sinanju: The Shadow (Default)
sinanju ([personal profile] sinanju) wrote2015-10-17 10:24 pm

Let Me Explain...

No, there is too much. Let me sum up...

So I had laser eye surgery this week.


On my left eye. I'd thought it would be on both, but they do one at a time. Since the surgery (for glaucoma, for those just tuning in) is ineffective in about thirty percent of patients, and can have side effects like spiking the pressure inside your eye (the exact opposite of the intended long-term effect), they do just one eye. If it doesn't work, or causes problems, no need to go the extra added expense, risk and trouble of doing the other eye.

My lovely and talented wife and Twoson accompanied me to the eye doctor on Wednesday morning. I saw a technician first, who checked the pressure in my eyes. Then gave me some eye drops and sent me back out to the waiting room for a few minutes.

When I was called back in, they gave me some more numbing eye drops and explained the procedure (again). Then the eye doc put a lens on my eyeball. THAT was fun. And not entirely successful. So they gave me more numbing drops and tried again. This time I was able to tolerate it. It was uncomfortable, but I could manage not to pull away. (It helped that the technician stood behind me with her hand on my head, making sure I held still....)

The eye doc had me focus on a small yellow light to steady my gaze. I could see it with my right eye. My left eye--you know how static looks on a television broadcast channel that's not in use? That's what I saw in my right eye, except it was red. This was accompanied by green flashes as she lasered my eye about 50 times. And that was the surgery.

They had me wait half an hour, then checked my eye pressure again to make sure it hadn't spiked. It hadn't. In fact, it was a couple of points lower than before the surgery. Maybe that was the margin of error. Maybe not. But no spike, so yay! Now I have to back in two weeks to have them test my pressure again and see if it's working. And then again in six or eight weeks after that. If it works, we'll schedule the other eye.


I finally got around to updating my resume in preparation for job hunting. After working in CarrierWatch for a little over a year (four years total at this company), I am SO ready to get out of there. I attended my anniversary luncheon (each month the employees hired in a given month are given a luncheon). The food was good. Everyone identified themselves to the others and told which department they worked in, and what they liked about the job, and any issues or suggestions they had. Most of the people there worked in other departments than the call center. They all love their jobs, and feel like they're treated with respect and allowed to do their jobs without someone peering over their shoulders.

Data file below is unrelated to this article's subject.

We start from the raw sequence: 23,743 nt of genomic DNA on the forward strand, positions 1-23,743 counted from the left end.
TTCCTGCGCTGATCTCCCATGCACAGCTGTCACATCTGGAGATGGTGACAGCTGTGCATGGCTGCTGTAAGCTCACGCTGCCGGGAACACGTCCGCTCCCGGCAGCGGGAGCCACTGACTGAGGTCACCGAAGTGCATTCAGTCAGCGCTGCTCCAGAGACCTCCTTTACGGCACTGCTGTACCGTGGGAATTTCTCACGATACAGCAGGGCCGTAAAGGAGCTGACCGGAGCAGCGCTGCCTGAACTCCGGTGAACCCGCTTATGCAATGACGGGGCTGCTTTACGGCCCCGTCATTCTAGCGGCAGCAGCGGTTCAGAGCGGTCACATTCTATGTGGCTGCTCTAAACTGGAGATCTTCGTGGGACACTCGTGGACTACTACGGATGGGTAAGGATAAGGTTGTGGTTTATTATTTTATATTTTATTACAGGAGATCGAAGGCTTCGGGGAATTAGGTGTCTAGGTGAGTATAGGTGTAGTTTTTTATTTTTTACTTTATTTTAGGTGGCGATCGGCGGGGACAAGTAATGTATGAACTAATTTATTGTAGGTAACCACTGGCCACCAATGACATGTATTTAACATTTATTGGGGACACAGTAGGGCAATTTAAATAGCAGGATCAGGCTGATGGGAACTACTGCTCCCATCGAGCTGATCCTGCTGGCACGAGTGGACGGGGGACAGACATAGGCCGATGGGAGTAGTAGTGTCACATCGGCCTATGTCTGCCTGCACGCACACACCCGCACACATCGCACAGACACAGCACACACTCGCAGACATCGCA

I felt like asking, "I work for [Company Name], where the hell do YOU work?" That is the exact opposite of my experience, and the experience of my coworkers--but I'm told that the culture and atmosphere in the rest of the company is vastly different from the (poorly) micro-managed kindergarten atmosphere of the call center. And for a long while I was able to mostly let it roll off my back.

But since the end of last month, I have no fucks left to give. Those of us in my department, who have our own monthly goals to meet, but who are also expected to take overflow calls for the customer service department throughout the month--including lengthy activation and training calls--failed to meet our goals. But Customer Service met theirs (because EVERYONE is required to pitch in when necessary), so THEY get lots of congratulations and paid time off. While everyone else who helped that happen... get bupkis. And when you complain about it, and ask pointed questions--as I did, because I was righteously pissed off, you get spun, and your team spirit is questioned.

So to hell with them. I'm out of there as soon as I can find something else. That was the last straw, I suppose. I didn't have some eye-opening revelation, I've always known it was like this. But whatever the reason, I'm marking time til I can escape.


I just got home from seeing Crimson Peak with Snippy. It's billed as a horror film, but it's really more of a gothic romance (albeit with a fair amount of horror and gore). But not as much gore as you might think based on the trailers, since a lot of the red stuff getting splashed around isn't actually blood. I was interested in it mostly because Tom Hiddleston (Loki from the Avengers and Thor movies for you philistines who don't know him) was in it.

It was an...interesting movie. Beautifully filmed, of course. And I thought all most of the acting was top notch. But the story (and logic) took a backseat to building atmosphere, which it did very effectively. I wouldn't say it was a completely successful film, but I'm glad to have seen it.